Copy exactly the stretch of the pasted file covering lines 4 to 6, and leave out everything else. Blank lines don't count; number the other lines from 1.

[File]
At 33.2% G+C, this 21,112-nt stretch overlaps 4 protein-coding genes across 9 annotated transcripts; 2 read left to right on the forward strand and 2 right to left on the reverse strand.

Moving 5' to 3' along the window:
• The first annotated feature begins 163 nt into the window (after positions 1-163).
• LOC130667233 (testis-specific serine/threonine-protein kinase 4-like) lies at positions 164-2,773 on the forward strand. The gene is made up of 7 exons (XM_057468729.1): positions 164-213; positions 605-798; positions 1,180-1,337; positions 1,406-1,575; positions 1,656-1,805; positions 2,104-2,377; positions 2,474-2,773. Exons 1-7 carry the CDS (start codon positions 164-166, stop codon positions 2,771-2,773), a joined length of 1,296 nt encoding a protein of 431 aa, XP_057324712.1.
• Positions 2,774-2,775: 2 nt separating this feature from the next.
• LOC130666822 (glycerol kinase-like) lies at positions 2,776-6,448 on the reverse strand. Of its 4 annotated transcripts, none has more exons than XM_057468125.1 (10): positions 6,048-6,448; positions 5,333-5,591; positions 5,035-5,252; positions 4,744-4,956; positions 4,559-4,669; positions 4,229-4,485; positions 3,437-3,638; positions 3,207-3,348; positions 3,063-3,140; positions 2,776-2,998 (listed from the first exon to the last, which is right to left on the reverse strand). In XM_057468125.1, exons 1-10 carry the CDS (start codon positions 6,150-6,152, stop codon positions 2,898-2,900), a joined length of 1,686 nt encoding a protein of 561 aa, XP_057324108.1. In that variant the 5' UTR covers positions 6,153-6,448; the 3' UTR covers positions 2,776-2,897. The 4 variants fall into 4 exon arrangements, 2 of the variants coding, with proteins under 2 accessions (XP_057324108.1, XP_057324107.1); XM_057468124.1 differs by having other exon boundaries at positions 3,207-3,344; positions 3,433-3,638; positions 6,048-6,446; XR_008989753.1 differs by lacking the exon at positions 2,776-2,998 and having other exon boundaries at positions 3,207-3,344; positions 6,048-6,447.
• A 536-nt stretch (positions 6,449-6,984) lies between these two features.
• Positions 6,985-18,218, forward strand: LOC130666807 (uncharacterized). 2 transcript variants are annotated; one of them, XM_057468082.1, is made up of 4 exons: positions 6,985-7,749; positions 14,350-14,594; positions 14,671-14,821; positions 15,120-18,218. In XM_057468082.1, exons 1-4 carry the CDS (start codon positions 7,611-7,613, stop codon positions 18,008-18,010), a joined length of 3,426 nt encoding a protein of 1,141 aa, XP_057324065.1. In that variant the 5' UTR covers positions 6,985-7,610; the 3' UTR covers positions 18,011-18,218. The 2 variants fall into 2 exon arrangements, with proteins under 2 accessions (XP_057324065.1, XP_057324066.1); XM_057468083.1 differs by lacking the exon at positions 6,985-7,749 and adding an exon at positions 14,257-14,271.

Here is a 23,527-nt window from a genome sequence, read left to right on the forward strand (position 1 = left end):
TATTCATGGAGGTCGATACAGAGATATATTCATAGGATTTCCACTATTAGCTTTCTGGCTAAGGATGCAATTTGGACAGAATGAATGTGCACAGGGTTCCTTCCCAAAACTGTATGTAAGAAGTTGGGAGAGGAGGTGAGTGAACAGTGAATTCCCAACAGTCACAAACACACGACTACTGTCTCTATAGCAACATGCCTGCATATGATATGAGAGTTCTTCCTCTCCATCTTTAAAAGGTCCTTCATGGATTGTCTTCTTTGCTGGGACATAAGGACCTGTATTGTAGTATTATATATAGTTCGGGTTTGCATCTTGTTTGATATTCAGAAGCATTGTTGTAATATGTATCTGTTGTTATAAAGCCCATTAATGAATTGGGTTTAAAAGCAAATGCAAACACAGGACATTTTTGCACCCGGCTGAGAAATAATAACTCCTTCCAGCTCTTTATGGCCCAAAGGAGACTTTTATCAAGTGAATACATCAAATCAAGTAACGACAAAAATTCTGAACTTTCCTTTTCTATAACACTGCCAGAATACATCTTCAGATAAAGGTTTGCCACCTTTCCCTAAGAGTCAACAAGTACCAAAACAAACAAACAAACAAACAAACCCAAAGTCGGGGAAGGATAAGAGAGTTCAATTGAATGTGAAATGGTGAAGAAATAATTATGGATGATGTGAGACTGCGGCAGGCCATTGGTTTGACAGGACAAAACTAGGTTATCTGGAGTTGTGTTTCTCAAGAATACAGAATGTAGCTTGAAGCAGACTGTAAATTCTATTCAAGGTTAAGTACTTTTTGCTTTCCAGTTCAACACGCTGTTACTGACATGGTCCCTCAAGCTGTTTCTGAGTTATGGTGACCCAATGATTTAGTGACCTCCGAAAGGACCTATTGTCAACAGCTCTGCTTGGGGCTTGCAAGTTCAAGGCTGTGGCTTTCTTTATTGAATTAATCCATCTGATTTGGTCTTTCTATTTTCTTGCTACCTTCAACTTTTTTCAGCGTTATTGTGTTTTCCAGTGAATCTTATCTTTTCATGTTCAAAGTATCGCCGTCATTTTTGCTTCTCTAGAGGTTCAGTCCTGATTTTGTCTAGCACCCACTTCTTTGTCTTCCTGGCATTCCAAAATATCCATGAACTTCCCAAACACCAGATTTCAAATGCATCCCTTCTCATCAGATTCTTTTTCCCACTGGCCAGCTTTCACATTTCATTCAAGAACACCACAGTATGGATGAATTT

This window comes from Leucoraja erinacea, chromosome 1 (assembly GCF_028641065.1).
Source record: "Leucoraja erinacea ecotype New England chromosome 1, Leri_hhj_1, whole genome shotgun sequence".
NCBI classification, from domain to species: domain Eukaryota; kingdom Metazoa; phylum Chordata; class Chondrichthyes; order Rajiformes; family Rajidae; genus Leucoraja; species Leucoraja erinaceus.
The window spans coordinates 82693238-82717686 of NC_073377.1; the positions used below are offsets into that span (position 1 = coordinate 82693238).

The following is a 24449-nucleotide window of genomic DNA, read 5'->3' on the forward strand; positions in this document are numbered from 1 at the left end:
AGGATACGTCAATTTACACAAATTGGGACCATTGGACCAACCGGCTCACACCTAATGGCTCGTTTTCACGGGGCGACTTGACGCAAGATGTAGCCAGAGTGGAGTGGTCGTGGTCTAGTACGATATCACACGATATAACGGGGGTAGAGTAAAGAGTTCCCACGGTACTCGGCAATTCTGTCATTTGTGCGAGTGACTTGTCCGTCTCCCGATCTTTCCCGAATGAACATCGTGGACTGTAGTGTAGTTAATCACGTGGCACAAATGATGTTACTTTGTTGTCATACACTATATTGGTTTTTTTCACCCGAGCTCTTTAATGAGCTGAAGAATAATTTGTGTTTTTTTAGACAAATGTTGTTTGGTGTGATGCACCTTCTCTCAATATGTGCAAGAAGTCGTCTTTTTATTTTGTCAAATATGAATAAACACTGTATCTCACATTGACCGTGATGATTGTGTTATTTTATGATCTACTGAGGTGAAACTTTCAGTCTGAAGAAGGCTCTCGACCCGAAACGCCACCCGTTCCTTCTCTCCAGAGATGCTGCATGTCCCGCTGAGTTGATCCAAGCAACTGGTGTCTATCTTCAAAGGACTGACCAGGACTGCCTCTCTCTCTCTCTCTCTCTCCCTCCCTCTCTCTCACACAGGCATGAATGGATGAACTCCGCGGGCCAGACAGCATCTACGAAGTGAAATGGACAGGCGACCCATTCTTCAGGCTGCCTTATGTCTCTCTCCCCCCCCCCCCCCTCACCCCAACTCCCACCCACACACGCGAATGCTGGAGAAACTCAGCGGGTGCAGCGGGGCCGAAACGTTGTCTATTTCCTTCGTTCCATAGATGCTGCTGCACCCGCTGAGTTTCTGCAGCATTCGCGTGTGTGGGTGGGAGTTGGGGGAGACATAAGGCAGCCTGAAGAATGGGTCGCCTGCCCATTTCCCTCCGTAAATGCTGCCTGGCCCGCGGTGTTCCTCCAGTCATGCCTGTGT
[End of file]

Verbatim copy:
• LOC130667233 (testis-specific serine/threonine-protein kinase 4-like) lies at positions 164-2,773 on the forward strand. The gene is made up of 7 exons (XM_057468729.1): positions 164-213; positions 605-798; positions 1,180-1,337; positions 1,406-1,575; positions 1,656-1,805; positions 2,104-2,377; positions 2,474-2,773. Exons 1-7 carry the CDS (start codon positions 164-166, stop codon positions 2,771-2,773), a joined length of 1,296 nt encoding a protein of 431 aa, XP_057324712.1.
• Positions 2,774-2,775: 2 nt separating this feature from the next.
• LOC130666822 (glycerol kinase-like) lies at positions 2,776-6,448 on the reverse strand. Of its 4 annotated transcripts, none has more exons than XM_057468125.1 (10): positions 6,048-6,448; positions 5,333-5,591; positions 5,035-5,252; positions 4,744-4,956; positions 4,559-4,669; positions 4,229-4,485; positions 3,437-3,638; positions 3,207-3,348; positions 3,063-3,140; positions 2,776-2,998 (listed from the first exon to the last, which is right to left on the reverse strand). In XM_057468125.1, exons 1-10 carry the CDS (start codon positions 6,150-6,152, stop codon positions 2,898-2,900), a joined length of 1,686 nt encoding a protein of 561 aa, XP_057324108.1. In that variant the 5' UTR covers positions 6,153-6,448; the 3' UTR covers positions 2,776-2,897. The 4 variants fall into 4 exon arrangements, 2 of the variants coding, with proteins under 2 accessions (XP_057324108.1, XP_057324107.1); XM_057468124.1 differs by having other exon boundaries at positions 3,207-3,344; positions 3,433-3,638; positions 6,048-6,446; XR_008989753.1 differs by lacking the exon at positions 2,776-2,998 and having other exon boundaries at positions 3,207-3,344; positions 6,048-6,447.